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US Socially Responsible Investing Thrives In Recession

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by Staff Writers
Washington DC (SPX) Nov 22, 2010
Despite the recent economic downturn, sustainable and socially responsible investing (SRI) in the United States is continuing to grow at a faster pace than the total universe of investment assets under professional management, according to the new 2010 edition of the Social Investment Forum Foundation's Report on Socially Responsible Investing Trends in the United States.

Key report findings include the following:

- The pool of assets engaged in SRI strategies - the use of environmental, social and governance (ESG) criteria, shareholder advocacy and community investing - has grown more rapidly than the overall investment universe due to such factors as net inflows into existing SRI products, the development of new SRI products, and the adoption of SRI strategies by managers and institutions not previously involved in the field.

- Since 2005, SRI assets have increased more than 34 percent while the broader universe of professionally managed assets has increased only 3 percent. From the start of 2007 to the end of 2009, a three-year period when broad market indices such as the S and P 500 declined and the broader universe of professionally managed assets increased less than 1 percent, assets involved in sustainable and socially responsible investing increased more than 13 percent (from $2.71 trillion to $3.07 trillion).

- Nearly one out of every eight dollars under professional management in the United States today - 12.2 percent of the $25.2 trillion in total assets under management tracked by Thomson Reuters Nelson - is involved in some strategy of socially responsible and sustainable investing.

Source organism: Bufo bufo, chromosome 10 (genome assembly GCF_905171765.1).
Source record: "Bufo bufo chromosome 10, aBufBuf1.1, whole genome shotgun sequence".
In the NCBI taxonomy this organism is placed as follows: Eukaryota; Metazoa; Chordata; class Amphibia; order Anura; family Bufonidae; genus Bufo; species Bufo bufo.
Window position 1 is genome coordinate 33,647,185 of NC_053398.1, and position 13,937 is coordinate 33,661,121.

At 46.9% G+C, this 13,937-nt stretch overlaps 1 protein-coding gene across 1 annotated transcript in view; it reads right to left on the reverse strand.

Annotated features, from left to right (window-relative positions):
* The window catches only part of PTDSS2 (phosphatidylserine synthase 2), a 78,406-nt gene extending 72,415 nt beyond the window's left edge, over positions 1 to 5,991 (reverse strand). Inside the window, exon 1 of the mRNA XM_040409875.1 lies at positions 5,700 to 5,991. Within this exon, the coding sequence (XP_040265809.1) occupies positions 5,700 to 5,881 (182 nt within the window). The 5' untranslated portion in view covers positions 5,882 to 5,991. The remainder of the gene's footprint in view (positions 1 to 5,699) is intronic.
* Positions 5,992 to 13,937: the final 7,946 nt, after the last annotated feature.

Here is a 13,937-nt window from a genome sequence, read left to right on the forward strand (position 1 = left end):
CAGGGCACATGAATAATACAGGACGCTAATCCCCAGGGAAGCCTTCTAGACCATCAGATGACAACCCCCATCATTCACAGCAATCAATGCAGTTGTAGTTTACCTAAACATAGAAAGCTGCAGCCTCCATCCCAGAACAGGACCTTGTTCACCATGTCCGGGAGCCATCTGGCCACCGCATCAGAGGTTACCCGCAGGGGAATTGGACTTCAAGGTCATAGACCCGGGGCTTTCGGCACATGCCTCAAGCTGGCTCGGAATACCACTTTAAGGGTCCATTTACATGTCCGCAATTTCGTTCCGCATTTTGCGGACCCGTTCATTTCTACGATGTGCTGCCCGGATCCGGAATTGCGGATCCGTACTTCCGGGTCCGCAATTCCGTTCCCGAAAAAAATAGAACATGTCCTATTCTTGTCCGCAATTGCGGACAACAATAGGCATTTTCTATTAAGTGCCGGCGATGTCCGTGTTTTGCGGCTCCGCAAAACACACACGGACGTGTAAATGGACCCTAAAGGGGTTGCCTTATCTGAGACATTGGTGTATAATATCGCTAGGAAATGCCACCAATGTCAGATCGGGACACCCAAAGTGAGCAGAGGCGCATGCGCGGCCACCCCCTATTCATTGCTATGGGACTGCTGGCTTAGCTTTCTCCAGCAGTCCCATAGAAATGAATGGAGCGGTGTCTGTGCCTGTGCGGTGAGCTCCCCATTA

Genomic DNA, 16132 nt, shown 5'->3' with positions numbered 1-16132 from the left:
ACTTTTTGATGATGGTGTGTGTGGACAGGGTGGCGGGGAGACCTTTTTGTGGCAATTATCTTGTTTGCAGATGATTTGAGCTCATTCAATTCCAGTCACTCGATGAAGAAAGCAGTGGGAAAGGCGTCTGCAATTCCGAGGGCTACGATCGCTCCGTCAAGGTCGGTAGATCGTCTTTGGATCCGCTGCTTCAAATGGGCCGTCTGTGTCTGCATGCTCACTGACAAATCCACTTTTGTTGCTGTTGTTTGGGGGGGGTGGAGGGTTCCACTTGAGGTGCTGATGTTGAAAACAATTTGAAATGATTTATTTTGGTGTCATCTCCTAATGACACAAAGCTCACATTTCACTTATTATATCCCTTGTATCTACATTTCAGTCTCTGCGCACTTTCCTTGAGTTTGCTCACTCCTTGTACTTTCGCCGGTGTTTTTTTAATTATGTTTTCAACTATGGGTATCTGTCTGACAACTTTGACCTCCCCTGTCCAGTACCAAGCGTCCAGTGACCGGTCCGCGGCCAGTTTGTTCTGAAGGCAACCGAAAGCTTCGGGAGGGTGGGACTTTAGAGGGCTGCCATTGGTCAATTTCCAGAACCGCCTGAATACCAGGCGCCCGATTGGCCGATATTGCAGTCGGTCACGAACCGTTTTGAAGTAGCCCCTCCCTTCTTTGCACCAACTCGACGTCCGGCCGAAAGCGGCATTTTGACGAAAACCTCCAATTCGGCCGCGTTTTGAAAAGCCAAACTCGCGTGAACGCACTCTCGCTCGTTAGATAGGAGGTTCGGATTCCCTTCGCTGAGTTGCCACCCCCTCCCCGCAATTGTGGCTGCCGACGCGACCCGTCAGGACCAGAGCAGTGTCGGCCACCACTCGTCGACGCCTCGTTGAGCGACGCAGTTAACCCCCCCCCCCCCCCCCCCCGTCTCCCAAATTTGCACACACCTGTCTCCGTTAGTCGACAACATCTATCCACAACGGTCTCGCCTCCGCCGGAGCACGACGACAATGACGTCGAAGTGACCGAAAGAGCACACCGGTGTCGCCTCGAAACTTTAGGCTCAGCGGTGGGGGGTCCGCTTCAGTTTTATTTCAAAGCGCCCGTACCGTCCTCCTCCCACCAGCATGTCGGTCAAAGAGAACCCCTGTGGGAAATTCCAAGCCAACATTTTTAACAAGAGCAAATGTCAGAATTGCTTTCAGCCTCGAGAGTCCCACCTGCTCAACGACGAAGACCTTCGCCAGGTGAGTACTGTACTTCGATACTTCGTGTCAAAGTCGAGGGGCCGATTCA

The total value of assets managed under policies that explicitly incorporate environmental, social and governance criteria into investment analysis and portfolio construction are valued at $2.51 trillion. Of these ESG assets, $691.9 billion were identified within specific investment vehicles managed by money managers, while at least $2.03 trillion were identified as owned or administered by institutional investors.

Of the institutional ESG assets, $206.3 billion were managed through investment vehicles captured in research on money managers. The assets and numbers of fund vehicles tracked as incorporating ESG criteria rose 90 percent since the last SIF study conducted in 2007-from 260 to 493-and their assets increased 182 percent from $202 billion to $569 billion.

Social Investment Forum CEO Lisa Woll said: "Socially responsible and sustainable investing emerged from the recent financial crisis doing better than the overall market in terms of holding onto assets and attracting new investments.

What is significant about this strong growth is that it encompasses both retail investors, including SRI mutual funds, and institutional investors, who hold the majority of SRI investments. We have also seen robust expansion of the strategies of shareholder advocacy and community investing.